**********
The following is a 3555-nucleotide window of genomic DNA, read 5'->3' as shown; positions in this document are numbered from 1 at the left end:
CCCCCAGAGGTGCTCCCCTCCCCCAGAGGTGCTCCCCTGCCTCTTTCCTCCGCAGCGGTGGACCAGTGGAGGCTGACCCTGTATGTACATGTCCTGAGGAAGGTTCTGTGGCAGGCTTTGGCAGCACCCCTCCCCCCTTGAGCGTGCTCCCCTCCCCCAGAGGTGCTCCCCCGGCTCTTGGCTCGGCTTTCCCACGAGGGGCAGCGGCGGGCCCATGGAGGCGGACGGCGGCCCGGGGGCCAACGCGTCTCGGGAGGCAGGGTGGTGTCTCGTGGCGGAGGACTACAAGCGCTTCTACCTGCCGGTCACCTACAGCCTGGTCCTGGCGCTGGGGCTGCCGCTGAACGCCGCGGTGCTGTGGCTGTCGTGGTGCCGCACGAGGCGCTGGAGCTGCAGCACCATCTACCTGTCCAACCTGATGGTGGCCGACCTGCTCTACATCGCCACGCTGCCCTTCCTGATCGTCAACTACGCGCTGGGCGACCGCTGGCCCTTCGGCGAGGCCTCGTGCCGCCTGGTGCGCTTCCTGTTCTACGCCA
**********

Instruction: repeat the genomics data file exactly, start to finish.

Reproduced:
The following is a 3555-nucleotide window of genomic DNA, read 5'->3' as shown; positions in this document are numbered from 1 at the left end:
CCCCCAGAGGTGCTCCCCTCCCCCAGAGGTGCTCCCCTGCCTCTTTCCTCCGCAGCGGTGGACCAGTGGAGGCTGACCCTGTATGTACATGTCCTGAGGAAGGTTCTGTGGCAGGCTTTGGCAGCACCCCTCCCCCCTTGAGCGTGCTCCCCTCCCCCAGAGGTGCTCCCCCGGCTCTTGGCTCGGCTTTCCCACGAGGGGCAGCGGCGGGCCCATGGAGGCGGACGGCGGCCCGGGGGCCAACGCGTCTCGGGAGGCAGGGTGGTGTCTCGTGGCGGAGGACTACAAGCGCTTCTACCTGCCGGTCACCTACAGCCTGGTCCTGGCGCTGGGGCTGCCGCTGAACGCCGCGGTGCTGTGGCTGTCGTGGTGCCGCACGAGGCGCTGGAGCTGCAGCACCATCTACCTGTCCAACCTGATGGTGGCCGACCTGCTCTACATCGCCACGCTGCCCTTCCTGATCGTCAACTACGCGCTGGGCGACCGCTGGCCCTTCGGCGAGGCCTCGTGCCGCCTGGTGCGCTTCCTGTTCTACGCCA